The Man In The Arena

Inhale, Exhale. "Take a deep breath,” you remind yourself as panic starts to seep through the holes of your metal armor. You are strong, bold, and brave, but still not impenetrable. Maybe it’s good to be that way. As a creative, you are vulnerable. Putting your work out there for the world to see is no easy task.

This is for you who gets eaten up by anxiety whenever you have to face the result of putting yourself or your work out there - being seen. And I don’t mean this in the physical aspect. Being seen, opening up your thoughts, your words, or your art, for others to see and experience brings you to a whole new level of visibility. It’s liberating, it’s raw, it’s exciting, and it’s scary.

Scared. Why do you feel scared? Because being seen entails being judged. Despite the armor made up of the knowledge that “You cannot please everybody.” and “Not everyone can be my tribe.,” at the end of the day when it’s just you and your thoughts, you still find yourself getting affected by other people’s disapproval.

At times like these, I want you to read and reflect on the excerpt from Theodore Roosevelt’s speech, "Citizenship In A Republic," delivered at the Sorbonne, in Paris, France on April 23, 1910.

This famous quote is more commonly known today as "The Man in the Arena”

"It is not the critic who counts; not the man who points out how the strong man stumbles, or where the doer of deeds could have done them better. The credit belongs to the man who is actually in the arena, whose face is marred by dust and sweat and blood; who strives valiantly; who errs, who comes short again and again, because there is no effort without error and shortcoming; but who does actually strive to do the deeds; who knows great enthusiasms, the great devotions; who spends himself in a worthy cause; who at the best knows in the end the triumph of high achievement, and who at the worst, if he fails, at least fails while daring greatly, so that his place shall never be with those cold and timid souls who neither know victory nor defeat.”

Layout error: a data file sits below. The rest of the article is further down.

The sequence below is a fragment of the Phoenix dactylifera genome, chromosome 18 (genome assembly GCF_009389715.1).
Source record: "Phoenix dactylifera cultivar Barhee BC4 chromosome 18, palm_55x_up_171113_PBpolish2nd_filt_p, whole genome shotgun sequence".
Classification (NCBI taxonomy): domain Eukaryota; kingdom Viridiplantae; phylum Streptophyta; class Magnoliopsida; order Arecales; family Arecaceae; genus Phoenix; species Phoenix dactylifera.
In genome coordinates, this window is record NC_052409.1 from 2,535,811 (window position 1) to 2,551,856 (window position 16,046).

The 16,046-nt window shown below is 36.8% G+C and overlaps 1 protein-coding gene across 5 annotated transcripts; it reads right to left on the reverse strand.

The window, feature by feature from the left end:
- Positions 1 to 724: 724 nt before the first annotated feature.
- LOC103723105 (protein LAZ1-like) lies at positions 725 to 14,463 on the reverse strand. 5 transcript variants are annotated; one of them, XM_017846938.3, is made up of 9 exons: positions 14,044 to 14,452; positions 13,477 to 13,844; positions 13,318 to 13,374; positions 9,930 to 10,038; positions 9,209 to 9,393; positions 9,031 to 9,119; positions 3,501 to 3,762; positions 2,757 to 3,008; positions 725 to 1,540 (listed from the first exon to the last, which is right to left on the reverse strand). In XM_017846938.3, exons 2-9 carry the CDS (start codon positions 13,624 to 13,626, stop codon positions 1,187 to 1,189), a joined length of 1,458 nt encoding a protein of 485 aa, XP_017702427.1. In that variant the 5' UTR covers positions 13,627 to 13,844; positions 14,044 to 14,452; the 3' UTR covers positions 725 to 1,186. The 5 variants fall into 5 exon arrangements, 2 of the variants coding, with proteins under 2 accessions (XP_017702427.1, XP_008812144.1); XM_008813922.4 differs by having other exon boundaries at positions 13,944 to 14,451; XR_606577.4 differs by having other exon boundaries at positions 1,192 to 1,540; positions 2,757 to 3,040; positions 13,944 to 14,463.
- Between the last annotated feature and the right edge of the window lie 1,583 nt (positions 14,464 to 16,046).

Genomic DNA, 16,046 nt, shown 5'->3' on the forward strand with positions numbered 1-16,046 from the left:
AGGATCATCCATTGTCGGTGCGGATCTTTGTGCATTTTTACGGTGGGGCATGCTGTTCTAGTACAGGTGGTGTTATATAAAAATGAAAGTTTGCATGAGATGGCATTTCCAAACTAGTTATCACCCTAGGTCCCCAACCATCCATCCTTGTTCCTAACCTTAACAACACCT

I say pin it, print it, frame it, or have it tattooed (hey, Miley and Liam did!), just put it somewhere you could easily see or have access to and read it whenever you feel judged or criticized.

"It is not the critic who counts; not the man who points out how the strong man stumbles, or where the doer of deeds could have done them better."

In this age of social media and digital consumerism, we sometimes feel that critics are everywhere all the time. If they are those people who are just merely fast enough to point their fingers not fully knowing the struggle and pain of trying and doing, then their opinions mustn't count.

"The credit belongs to the man who is actually in the arena, whose face is marred by dust and sweat and blood; who strives valiantly; who errs, who comes short again and again…”

As Brené Brown put it in her TED talk“Unless you are also in the arena, then I’m not interested in your opinion.” One of the things that I love about this quote is that it characterizes the braveness and vulnerability of putting yourself or your work out there or “being in the arena”.

"To strive to do the deeds, to spend yourself in a worthy cause, who at the best knows in the end the triumph of high achievement, and who at the worst, if he fails, at least fails while daring greatly."

Those words say it all, to not even try, to not do anything because of the fear of failing, is in itself, already defeat.

It reminds me of another TED talk I've watched by Leticia Gasca, where she said, “Don't fail fast, fail mindfully.” It teaches us to make every failure of great value, to make every failure worth it. Let us fail mindfully, and let us fail while daring greatly.

So the next time you find yourself overwhelmed by critics, just take a deep breath, Inhale. Exhale. Are they in the arena? No? Then their opinions don’t count.

Remember why you do what you do - “...so that his place shall never be with those cold and timid souls who neither know victory nor defeat.” | B